The Texas attorney general's office has dropped efforts to make the state lottery commission reimburse it for $176,000 paid to a Las Vegas law firm hired by the state to draft a bill to legalize video slot machines.
The move, made formal in a letter dated Monday from Assistant Attorney General Barry McBee, came after a watchdog organization sued, claiming the state overstepped its authority by agreeing to pay the firm as much as $250,000 for legal advice.
"They blinked," Russ Verney, head of the Dallas office of Judicial Watch, told the Fort Worth Star-Telegram. "It looks like there won't be any lottery money going to those lawyers in Las Vegas."
The firm of Lionel, Sawyer and Collins, which represents some of Nevada's best-known casinos, drafted a bill that would have legalized video slot machines at Texas racetracks and Indian reservations. The money was to be used to help reduce local property taxes and fund Texas public schools.
The bill was defeated during a special legislative session last year but could resurface during the 140-day regular session that started Tuesday. Gov. Rick Perry has declared overhauling the school-finance system, declared unconstitutional last year by a state district judge, a legislative emergency.
In his lawsuit, filed in Austin, Verney says neither the lottery commission nor the attorney general has the legal authority to hire out-of-state law firms to draft legislation for lawmakers' consideration.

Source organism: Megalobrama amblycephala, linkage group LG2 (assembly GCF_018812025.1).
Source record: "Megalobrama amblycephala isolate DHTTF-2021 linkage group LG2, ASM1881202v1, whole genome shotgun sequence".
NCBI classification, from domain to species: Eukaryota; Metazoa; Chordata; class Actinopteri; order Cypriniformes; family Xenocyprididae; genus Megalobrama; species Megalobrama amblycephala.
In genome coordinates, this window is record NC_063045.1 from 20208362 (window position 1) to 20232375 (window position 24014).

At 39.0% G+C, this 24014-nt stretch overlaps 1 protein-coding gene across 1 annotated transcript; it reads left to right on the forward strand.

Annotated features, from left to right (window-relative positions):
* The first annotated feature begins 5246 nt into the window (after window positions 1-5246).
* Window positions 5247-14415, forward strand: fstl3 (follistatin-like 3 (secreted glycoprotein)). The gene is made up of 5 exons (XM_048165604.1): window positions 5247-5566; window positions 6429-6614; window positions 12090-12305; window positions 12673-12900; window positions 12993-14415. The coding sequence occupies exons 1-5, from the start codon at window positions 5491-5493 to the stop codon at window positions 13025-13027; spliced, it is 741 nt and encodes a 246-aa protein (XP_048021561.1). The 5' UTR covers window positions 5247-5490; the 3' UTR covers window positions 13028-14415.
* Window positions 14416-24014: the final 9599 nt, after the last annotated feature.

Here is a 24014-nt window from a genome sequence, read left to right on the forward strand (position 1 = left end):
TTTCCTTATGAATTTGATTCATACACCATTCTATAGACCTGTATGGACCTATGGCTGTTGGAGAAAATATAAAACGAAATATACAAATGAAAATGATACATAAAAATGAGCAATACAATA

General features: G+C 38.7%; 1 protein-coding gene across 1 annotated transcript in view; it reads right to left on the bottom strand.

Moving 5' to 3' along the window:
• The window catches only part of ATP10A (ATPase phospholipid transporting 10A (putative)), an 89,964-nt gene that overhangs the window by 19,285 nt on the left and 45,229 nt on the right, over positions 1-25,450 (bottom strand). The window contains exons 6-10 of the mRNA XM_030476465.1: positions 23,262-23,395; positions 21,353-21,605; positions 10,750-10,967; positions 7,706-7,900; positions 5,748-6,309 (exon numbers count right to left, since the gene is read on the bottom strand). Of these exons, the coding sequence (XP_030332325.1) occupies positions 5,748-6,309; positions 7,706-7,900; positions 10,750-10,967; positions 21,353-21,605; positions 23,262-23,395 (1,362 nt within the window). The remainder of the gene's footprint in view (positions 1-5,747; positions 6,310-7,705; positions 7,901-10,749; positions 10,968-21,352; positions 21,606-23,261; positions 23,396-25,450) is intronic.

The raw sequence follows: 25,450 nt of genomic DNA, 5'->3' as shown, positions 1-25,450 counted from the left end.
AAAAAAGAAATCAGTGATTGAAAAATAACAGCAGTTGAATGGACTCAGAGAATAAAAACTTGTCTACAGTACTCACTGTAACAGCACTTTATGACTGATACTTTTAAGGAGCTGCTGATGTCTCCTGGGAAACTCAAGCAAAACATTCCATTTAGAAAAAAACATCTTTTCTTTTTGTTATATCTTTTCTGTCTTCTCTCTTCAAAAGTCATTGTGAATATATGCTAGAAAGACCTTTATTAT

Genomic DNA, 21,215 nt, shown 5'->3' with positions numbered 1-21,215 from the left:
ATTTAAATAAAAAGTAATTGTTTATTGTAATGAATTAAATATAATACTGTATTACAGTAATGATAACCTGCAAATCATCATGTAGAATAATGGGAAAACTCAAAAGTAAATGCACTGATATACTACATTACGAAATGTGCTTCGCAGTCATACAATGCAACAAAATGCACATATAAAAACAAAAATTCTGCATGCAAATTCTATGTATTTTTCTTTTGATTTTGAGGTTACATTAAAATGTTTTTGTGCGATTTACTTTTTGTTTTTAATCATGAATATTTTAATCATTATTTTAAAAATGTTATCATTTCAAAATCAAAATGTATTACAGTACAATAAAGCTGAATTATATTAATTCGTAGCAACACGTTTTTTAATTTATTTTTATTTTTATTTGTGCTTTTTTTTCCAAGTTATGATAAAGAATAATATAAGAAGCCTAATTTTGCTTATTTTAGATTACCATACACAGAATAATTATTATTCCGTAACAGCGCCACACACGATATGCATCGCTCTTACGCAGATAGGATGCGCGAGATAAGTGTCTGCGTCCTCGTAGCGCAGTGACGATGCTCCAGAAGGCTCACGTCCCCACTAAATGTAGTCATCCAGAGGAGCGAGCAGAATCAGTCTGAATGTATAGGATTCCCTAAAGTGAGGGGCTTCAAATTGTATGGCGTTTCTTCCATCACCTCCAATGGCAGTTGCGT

The Texas Constitution gives such authority solely to the Legislature, he said, not to executive-branch agencies.
In court documents filed Monday, the attorney general's office asked the lawsuit be dismissed on grounds that Verney has no standing to file it. Verney claims standing as a taxpayer; the attorney general's office argues the lottery is financed by ticket buyers, not taxes, and that the law firm was ostensibly to be paid with lottery money.
Verney said he wants the lawsuit heard on its merits, though it appears that the firm will get no lottery money.
Some lawmakers have questioned the propriety of hiring the firm in December 2003 and state Comptroller Carole Keeton Strayhorn has refusing to reimburse the attorney general's office the $176,373 it paid to the firm in the spring.
The attorney general's office had wanted the lottery commission to repay the legal fees.
Strayhorn has also said she will not pay the additional $185,293 that the firm has billed the state -- nearly $113,000 more than the state agreed to pay.
Attorney general spokeswoman Angela Hale said the attorney general's office has no plans to ask Strayhorn to pay the firm any more money.